Computers & Writing Systems
Perl Character Count
The complete list of routines in How to Write a Conversion Mapping for your Legacy Font is here.
Goals for this step
Here is an easy character count utility for those who have Perl installed.
This step is part of the procedure How to Write a Conversion Mapping for your Legacy Font.
Running a character count on a legacy text file.
Download the utility
If you didn't download the program during setup, you will need a copy of the program
Prepare the files
Unzip the file and place a copy of MakeCharList.pl in your work folder. You may also wish to place a copy in a more permanent location for stand-alone programs of this type.
You should already have a copy of your legacy text file in your work folder.
Run the Program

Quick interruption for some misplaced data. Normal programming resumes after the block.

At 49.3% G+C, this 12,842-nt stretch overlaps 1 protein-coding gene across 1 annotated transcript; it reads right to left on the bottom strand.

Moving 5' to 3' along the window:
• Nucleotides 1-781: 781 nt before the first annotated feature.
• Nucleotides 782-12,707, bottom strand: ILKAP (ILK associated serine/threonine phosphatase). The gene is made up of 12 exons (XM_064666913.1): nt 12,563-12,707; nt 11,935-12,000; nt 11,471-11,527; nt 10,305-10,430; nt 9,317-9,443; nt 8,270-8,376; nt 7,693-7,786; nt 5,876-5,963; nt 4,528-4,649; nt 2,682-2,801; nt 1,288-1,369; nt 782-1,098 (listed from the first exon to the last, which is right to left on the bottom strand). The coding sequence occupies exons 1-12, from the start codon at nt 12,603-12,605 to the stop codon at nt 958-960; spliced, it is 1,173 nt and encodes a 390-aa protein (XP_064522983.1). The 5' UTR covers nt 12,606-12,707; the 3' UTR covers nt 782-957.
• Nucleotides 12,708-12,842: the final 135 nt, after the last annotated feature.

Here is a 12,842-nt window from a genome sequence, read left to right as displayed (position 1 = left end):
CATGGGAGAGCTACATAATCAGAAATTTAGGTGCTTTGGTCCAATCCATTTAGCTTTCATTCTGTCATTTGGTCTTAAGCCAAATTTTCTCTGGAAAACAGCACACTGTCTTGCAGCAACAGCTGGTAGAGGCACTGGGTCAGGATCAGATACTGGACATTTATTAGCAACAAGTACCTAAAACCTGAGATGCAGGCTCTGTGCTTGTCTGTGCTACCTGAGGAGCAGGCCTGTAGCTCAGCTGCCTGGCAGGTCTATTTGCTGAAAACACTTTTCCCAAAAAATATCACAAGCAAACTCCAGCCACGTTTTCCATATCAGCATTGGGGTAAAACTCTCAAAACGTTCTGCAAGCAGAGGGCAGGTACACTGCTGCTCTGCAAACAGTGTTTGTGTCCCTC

From Windows Explorer, right-click your work folder name. Select
Type the following command in the Command Window, replacing inputfile with your legacy file name. Make up a name for the outputfile name. Don't leave out the "<>" signs.
perl MakeCharList.pl inputfile > outputfile
MakeCharList.pl < inputfile > outputfile
Beginning with version 3, you can add -f -r to either command to get the data sorted in reverse order of frequency.
We recommend you use all lower case characters for filenames. Put quotes around names with spaces.
Review the results
Open the outputfile in Word. Change the 4th column (Legacy) to your legacy font, (if you have one). The 5th column shows the number of occurrences in the file for each character in your legacy font.
Sample character count
Here is a sample of results from a legacy file using the SIL IPA93 font.
Save this file as a Word document. Close the terminal window by typing "Exit" and pressing Enter.
2008-02-22 JW: reviewed, minor updates
2005-10-24 JW: Page created